Thank you very much, Mr. Chair.
I did want to bring something to the attention of Ms. Lapointe and Ms. Henry. You mentioned the pill presses and the precursors for fentanyl. I know that one of our colleagues in the Senate, Vern White, has actually had two private members' bills moving forward, and I think he's had discussions with the minister. I think we're trying to expedite moving that forward.
I'm going to take a contrarian view. It may not be popular with this panel, but similar to Vern White, who comes to the issue and takes into account the public safety point of view, as well as focusing on treatment.
Maybe I'll start with Madam Henry.
We talked about how we don't have good statistics and that even the statistics at InSite are the questionnaire type of statistics. From its website, they say that only 7% of users of InSite actually go on to OnSite, and their statistics show that only 50% stay with the treatment. So, from their own statistics, only 3.5% go into treatment. Then we have no idea how many of them actually continue on afterwards.
You're calling for the repeal of the Respect for Communities Act. I think the situation in Vancouver is very unique, an extreme situation, including before InSite. I have visited InSite and I still find the situation there to be very extreme and very sad when you move through that area. But when you talked about communities, shouldn't they have an opinion?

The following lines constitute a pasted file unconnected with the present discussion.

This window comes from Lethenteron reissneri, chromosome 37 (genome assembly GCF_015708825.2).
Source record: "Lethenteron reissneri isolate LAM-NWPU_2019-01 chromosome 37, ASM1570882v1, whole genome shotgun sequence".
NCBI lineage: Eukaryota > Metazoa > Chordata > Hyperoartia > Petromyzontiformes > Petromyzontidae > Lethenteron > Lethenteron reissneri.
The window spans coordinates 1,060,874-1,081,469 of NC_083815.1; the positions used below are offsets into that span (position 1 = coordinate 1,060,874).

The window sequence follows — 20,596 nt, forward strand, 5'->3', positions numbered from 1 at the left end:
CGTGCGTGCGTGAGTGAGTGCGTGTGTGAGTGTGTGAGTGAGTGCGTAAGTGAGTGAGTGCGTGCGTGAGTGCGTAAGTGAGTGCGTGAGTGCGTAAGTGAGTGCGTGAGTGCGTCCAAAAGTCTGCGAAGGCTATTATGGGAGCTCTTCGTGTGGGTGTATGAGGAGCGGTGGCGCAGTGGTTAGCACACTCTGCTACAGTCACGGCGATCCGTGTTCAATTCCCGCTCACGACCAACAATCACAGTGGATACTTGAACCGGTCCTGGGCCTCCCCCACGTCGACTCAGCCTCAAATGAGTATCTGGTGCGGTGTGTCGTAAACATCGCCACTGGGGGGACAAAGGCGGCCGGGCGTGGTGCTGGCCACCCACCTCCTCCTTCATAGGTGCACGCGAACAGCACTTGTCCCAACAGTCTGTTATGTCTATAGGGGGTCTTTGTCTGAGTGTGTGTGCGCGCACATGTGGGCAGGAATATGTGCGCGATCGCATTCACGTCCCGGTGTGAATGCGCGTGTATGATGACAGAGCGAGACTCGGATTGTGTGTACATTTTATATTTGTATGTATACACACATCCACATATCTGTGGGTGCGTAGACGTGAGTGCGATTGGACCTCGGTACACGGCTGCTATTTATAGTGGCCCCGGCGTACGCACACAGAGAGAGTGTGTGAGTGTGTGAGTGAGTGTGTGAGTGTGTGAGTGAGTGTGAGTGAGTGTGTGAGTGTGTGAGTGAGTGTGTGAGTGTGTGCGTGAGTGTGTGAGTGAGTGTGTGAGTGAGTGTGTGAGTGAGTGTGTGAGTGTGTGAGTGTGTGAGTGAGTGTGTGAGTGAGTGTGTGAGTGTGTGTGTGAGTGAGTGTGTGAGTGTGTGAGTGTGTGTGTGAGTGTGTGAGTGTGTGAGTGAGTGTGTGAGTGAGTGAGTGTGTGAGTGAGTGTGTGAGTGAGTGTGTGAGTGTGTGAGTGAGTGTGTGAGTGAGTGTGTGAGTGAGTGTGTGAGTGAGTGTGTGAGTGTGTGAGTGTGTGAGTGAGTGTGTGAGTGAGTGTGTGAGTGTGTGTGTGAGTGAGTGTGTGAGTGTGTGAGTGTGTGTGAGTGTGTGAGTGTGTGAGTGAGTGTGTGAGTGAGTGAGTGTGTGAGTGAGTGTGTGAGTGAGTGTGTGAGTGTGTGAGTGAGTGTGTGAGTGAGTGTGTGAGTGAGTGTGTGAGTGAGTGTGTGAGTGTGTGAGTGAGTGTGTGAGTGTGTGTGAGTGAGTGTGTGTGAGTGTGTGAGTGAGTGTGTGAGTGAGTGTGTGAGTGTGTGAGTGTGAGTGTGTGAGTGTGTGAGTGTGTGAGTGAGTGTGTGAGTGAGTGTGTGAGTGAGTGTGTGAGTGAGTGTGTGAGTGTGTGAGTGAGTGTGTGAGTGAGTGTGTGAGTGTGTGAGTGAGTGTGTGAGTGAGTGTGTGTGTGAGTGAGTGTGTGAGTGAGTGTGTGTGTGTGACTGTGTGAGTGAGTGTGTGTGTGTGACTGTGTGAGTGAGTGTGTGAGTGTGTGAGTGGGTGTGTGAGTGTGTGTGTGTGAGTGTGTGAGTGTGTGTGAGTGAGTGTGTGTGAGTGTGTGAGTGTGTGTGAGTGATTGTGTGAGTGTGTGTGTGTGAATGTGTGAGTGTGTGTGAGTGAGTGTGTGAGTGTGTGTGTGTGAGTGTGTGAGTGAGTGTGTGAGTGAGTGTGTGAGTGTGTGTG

I want to quote somebody who takes a different viewpoint. His name is Bill Blair. When he was a police officer—now he's a politician—he said that “They have been doing [this] in Vancouver for some years and there have been [some] issues that have arisen there. I don’t know of any place in Toronto where that couldn’t have a significant negative impact on the communities.” In discussing the education part of it, he also referred to what he called “the ambiguous messaging that comes out from a society that says you can’t use these drugs, they’re against the law—but if you do [it], we’ll provide a place for you to do it.”
Do you actually think that communities shouldn't have an opinion, shouldn't have a say? I would think that if the community doesn't support a supervised injection site, it won't be successful. Calling for the repeal of that, is that really what you think?